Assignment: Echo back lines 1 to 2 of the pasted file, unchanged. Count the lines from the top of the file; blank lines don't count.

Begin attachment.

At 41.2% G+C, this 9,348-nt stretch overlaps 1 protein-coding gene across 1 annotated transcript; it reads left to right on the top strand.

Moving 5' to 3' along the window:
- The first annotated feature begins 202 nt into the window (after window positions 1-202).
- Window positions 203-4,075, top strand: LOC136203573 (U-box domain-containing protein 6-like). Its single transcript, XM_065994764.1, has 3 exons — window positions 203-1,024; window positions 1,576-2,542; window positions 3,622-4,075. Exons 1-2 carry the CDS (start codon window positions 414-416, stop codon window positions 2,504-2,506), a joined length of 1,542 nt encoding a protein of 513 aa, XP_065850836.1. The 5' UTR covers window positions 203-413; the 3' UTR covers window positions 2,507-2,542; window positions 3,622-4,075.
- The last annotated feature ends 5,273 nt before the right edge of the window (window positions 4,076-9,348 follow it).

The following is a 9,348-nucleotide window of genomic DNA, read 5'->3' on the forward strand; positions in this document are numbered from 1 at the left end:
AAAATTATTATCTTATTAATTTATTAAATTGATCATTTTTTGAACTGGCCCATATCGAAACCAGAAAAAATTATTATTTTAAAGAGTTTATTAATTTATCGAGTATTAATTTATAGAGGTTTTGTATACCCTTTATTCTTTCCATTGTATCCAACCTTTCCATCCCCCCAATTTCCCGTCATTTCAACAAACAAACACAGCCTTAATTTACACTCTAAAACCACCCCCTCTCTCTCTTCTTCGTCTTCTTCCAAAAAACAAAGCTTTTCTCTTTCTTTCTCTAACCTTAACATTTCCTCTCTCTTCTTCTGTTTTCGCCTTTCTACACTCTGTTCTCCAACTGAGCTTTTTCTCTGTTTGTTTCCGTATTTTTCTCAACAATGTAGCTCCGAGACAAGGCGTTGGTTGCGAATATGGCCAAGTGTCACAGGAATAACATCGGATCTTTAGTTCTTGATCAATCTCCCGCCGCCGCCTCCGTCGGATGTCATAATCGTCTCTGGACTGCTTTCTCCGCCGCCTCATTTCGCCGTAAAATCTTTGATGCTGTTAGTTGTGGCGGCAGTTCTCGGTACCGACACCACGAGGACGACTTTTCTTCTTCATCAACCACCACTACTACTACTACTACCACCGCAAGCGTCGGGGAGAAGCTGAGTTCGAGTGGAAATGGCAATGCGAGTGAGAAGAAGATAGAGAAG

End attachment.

At 41.2% G+C, this 9,348-nt stretch overlaps 1 protein-coding gene across 1 annotated transcript; it reads left to right on the top strand.

Moving 5' to 3' along the window: